The Congress has charged Jagan Reddy with gross corruption and highlighted his rapid amassment of wealth. (His election affidavit declares his worth, along with his wife, at Rs. 430 crore). Yet, this hasn't cut much ice, even with those acknowledging the seriousness of the charges. For them, these bypolls are about doing justice to YSR's memory. That the corruption charges come from a Congress party swimming in scams reduces their weight. In Kadapa town, the Congress office sports a huge picture of YSR. But in the villages, hostile voters have told its campaigners to replace his posters with those of Sonia and Rahul Gandhi “when you are fighting his family.”

In the Pulivendula Assembly constituency, Vivekandanda Reddy is putting up a spirited fight against his sister-in-law Vijayamma. Here, the contest is keener. YSR's brother is well regarded. “We took our problems to him even when YSR was alive,” said several male voters. However, women see Vijayamma as grievously wronged and could turn out in strength for her. “We are all for her,” says Gangamma, a landless labourer in Thumalapalli village of Tondur Mandal. “She deserves justice.”

Certainly, the all-out effort of the Congress has improved its candidate's position. Only a few days ago, D. L. Ravindra was mocked as “Deposit Loss Ravindra.” He seems to have banished that and picked up steam with some aggressive campaigning. “Too little, too late,” says one senior TDP leader. “Not believing they could win, they started too late. Now their high-voltage campaign has made Jagan a hero. First they cracked down on his yatras and padayatras, making him a Statewide figure. Then they fight him like this, giving this election national significance. Had they said ‘in respect for the memory of our leader YSR, we will not contest against his wife and son,' that would have ended the story. Now, defeat will be humiliating.”

Expenditures have been staggering. Several voters told us they had been paid Rs. 500 each to favour particular candidates. "That's in the villages," scoff people in Mydukuru. "Here in the towns the rate is Rs. 1,000 to Rs. 2,000." Besides, with local community heads being enticed by huge sums, leaders allege that over Rs. 200 crore has already been spent by all those in the contest. Police, under Election Commission directions, have seized nearly Rs. 3 crore during vehicle checks. That sum mounts hourly, while more cases evade detection. Everyone says the day before voting will see the maximum ‘buying’. The EC has ordered the district’s 22 banks to report any transaction of over Rs. 50,000. It has also ordered deployment of 11,100 security personnel, a record for a single constituency (one with an awful history of violence and rigging). Meanwhile, it has served 39 notices relating to “Paid News” on Mr. Jaganmohan Reddy, and four and three respectively on his TDP and Congress rivals. His mother Vijayamma (7) and her rival Vivekananda Reddy (2) have also been served such notices.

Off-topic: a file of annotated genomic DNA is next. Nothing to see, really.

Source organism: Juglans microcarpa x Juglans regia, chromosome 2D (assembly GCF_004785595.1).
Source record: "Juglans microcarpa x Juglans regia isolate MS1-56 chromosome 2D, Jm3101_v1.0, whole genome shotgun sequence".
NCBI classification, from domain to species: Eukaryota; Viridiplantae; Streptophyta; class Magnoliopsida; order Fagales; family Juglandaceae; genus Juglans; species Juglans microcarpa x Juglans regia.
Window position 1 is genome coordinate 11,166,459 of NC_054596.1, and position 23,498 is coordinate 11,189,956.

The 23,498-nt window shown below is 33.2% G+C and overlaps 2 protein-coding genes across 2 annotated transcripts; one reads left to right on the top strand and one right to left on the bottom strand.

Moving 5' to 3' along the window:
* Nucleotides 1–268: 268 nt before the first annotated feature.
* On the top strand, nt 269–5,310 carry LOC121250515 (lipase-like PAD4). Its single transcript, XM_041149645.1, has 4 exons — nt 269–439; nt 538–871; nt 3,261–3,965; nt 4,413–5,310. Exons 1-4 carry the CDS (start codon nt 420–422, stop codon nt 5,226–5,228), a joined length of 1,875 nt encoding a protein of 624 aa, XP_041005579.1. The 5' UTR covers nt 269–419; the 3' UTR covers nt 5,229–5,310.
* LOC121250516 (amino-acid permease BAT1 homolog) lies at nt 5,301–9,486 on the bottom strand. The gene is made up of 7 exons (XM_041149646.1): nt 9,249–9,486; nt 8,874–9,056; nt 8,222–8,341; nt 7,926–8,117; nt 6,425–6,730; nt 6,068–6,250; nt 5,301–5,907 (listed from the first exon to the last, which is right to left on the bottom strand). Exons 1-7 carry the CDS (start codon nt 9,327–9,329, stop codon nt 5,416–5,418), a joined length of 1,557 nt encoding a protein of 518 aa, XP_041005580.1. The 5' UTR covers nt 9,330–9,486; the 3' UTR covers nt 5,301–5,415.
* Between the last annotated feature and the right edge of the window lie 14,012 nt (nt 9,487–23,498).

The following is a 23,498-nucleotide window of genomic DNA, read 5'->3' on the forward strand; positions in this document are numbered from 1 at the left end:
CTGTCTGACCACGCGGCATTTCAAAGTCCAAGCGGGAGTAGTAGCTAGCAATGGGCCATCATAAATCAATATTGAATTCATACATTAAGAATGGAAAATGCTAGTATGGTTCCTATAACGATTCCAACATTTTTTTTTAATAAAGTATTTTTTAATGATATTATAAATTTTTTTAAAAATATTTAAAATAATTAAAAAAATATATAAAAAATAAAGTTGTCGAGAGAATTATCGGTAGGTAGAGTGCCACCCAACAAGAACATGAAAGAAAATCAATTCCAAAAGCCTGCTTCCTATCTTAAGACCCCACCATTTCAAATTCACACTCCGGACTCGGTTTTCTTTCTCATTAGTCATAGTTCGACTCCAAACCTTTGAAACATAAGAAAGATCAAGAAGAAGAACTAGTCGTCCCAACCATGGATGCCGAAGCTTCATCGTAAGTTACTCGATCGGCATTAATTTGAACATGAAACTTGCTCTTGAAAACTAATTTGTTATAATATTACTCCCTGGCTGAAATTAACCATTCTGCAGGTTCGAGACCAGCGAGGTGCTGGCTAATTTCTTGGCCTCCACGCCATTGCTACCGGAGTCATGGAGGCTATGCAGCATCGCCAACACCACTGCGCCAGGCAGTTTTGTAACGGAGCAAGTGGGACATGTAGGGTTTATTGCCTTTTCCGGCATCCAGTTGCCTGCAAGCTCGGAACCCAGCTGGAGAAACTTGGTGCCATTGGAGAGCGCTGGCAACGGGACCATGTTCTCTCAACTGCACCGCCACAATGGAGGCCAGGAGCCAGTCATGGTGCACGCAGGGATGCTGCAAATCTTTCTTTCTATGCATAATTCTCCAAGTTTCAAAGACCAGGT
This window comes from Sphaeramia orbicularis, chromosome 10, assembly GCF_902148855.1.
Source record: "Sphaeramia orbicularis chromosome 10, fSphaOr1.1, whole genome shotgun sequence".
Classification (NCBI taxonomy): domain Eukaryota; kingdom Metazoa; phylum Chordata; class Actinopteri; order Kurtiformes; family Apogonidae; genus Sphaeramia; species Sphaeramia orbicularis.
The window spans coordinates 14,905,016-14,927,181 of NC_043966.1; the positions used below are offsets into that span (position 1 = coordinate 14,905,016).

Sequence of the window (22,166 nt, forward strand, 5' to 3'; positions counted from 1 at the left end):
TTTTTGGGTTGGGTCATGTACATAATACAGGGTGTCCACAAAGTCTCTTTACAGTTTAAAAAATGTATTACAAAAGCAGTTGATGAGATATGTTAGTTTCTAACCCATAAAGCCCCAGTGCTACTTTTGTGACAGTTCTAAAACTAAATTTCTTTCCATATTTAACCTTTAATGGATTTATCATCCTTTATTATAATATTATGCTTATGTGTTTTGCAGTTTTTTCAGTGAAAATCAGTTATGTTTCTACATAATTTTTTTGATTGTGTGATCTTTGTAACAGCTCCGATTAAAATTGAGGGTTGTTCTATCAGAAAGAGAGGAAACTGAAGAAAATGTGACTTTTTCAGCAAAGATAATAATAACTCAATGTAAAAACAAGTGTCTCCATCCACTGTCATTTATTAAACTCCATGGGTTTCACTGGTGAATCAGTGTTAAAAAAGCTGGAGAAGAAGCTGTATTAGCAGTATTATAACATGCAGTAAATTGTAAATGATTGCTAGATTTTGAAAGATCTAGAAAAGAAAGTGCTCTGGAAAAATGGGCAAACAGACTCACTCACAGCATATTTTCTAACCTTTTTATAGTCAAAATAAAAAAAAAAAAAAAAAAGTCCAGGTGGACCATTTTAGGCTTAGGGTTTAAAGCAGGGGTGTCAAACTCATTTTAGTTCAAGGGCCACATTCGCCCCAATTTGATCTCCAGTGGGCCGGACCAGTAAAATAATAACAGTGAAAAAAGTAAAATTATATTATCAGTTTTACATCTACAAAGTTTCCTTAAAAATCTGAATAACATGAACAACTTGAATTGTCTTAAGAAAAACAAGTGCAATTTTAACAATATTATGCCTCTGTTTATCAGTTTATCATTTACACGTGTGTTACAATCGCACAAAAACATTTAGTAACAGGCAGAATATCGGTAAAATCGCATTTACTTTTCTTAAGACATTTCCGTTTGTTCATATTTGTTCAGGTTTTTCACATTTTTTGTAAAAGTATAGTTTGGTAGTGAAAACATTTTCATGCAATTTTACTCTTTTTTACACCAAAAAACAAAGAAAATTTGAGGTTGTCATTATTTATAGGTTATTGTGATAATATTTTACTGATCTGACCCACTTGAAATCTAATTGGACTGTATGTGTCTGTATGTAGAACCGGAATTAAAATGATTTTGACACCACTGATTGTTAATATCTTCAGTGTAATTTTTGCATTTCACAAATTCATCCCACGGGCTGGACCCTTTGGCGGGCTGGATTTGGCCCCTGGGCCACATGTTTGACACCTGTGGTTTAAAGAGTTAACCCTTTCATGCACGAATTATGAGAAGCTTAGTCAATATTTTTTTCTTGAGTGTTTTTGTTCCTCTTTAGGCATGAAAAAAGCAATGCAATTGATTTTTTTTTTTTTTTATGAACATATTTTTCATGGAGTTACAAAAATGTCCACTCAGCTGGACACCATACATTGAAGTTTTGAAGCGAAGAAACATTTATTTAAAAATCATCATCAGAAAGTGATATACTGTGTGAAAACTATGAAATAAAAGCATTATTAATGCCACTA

Why is the margin of victory so crucial? In 2009, Jagan's lead of 1.78 lakh came in an almost straight fight against the TDP. Now there are three major candidates. Retaining that margin would be hard. Bettering it would be astonishing. Many Congress MPs and MLAs are close to Jagan Reddy, even a few now campaigning against him. The same or bigger margin this time could see Congress MLAs switching sides. More embarrassingly, he might get 20-25 of them and even a few MPs to resign, forcing by-elections in their seats. Which means the Congress could unravel in Andhra Pradesh — from where it has 33 MPs in the Lok Sabha, its highest from any State.

Already, people are restless. Though Mr. Kiran Reddy has tried in recent weeks to galvanise its functioning, many feel there is no government at all. The welfare programmes that did the party proud in 2009 seem paralysed. On Telangana, the Congress has painted itself into a corner. Its internal surveys show the party doing badly across the State, should there be an election. Having staked so much prestige on a by-election they feel they cannot win, Congress campaigners talk of shredding Jagan's margin. Managing that might deflate his tyres and discourage would-be defectors.

The TDP struggles for relevance. Voters have not yet forgiven Mr. Naidu's regime. A third place in both battles, in a district from which they sent members to the legislature, could affect his party Statewide. It needs to nose ahead of the Congress — and cut the winner's margin. As for Jagan, anything short of a big win could disrupt his drive to power.

The Kadapa margin is now a live sport for the State's betting industry, with books opening on the race even in coastal Andhra. The betting is on the margin, not on the result. A margin that could affect not just Kadapa politics but the government at the Centre itself.